In the evil times of the Restoration, in

From The Graphic the land of the Philistines, Agonistes but

INNOCENT: unconquerable, the Puritan Samson ended

A TALE OF MODERN LIFE. his days. Serene and strong ; conscious that the ambition of his youth had been BY MRS. OLIPHANT, AUTHOR OF “SALEM CHAPEL," achieved. He begins the day with the

" THE MINISTER'S WIFE," " SQUIRE ARDEN," ETC. Hebrew Bible, listens reverently to words

CHAPTER XLI. in which Moses or David or Isaiah spake of God. But he attends no church, be

AN UNPOPULAR MARRIAGE. longs to no communion, and has no form

The marriage of Innocent took place of worship in his family ; notable circum

on one of the first days of February, a stances, which we may refer, in part at least, to his blindness, but significant of

day of the “seasonable" kind, with black

skies, a dark grey atmosphere, and ocmore than that. His religion was of the

casional downpours of steady rain. The spirit, and did not take kindly to any

raw cold penetrated to one's bones and form. Though the most Puritan of the Puritans, he had never stopped long in

one's heart, and even the show of costly the ranks of any Puritan party, or given

flowers which had been procured for the satisfaction to Puritan ecclesiastics and

occasion, failed to make the rooms iook

cheerful. Innocent herself, in her white theologians. In his youth he had loved

bridal dress and veil, was like the snowthe night; in his old age he loves the pure sunlight of early morning as it glim

drops. Her head drooped a little, her mers on his sightless eyes. The music

cheeks were not much less pale than her which had been his delight since child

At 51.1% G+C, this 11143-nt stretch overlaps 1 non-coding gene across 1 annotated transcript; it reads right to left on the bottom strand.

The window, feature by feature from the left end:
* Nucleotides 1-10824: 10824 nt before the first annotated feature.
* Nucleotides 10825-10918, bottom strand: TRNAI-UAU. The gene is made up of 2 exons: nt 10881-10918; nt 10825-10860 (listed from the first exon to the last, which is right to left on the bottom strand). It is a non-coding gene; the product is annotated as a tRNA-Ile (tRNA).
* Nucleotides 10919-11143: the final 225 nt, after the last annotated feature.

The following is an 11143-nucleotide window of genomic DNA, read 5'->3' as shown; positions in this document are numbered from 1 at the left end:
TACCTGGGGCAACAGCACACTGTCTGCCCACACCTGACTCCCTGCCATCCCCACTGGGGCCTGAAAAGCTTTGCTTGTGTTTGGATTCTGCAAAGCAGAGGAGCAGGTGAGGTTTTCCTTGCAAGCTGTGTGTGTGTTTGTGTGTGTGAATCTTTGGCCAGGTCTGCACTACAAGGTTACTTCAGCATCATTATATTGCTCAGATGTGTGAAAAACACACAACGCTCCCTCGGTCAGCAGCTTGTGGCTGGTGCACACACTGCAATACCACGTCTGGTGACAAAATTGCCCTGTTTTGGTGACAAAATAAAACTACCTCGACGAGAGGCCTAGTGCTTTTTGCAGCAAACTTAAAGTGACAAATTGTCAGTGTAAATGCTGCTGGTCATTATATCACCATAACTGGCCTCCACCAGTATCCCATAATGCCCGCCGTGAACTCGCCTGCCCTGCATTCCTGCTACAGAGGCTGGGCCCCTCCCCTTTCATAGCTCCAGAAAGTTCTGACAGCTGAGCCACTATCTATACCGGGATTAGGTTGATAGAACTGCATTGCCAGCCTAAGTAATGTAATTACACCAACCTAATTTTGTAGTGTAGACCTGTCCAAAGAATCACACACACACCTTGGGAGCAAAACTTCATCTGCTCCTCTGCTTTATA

dress. She was not a blushing, or a hood has still its charm, and he either

smiling, or a weeping bride. Her eyes sings or plays on the organ or bass-violin

were full of a certain awe, sometimes every day. In his grey coat, at the door

varied by alarm, when the prospect of of his house in Bunhill Fields, he sits on

leaving home came uppermost; but she clear afternoons ; a proud, ruggedly ge

was passive in all things, gentle and nial old man, with sharp satiric touches in

grateful, as calm in her new position as his talk, the untunable fibre in him to

she had been in the former. The only the last. Eminent foreigners come to

one thing she had been anxious about, see him ; friends approach reverently,

the one trouble and mystery in her life, drawn by the spiendour of his discourse.

had been set right (as she thought) by It would range, one can well imagine, in

her bridegroom's exertions. He had glittering freedom, like “arabesques of

taken upon him to arrange all that: to lightning," over all ages and all literatures.

explain it, to make everything clear; and He was the prince of scholars ; a memory

Innocent, trustful and ignorant, had not of superlative power waiting, as submis

doubted his power to do so. Mrs. Eastsive handmaid, on the queenliest imagi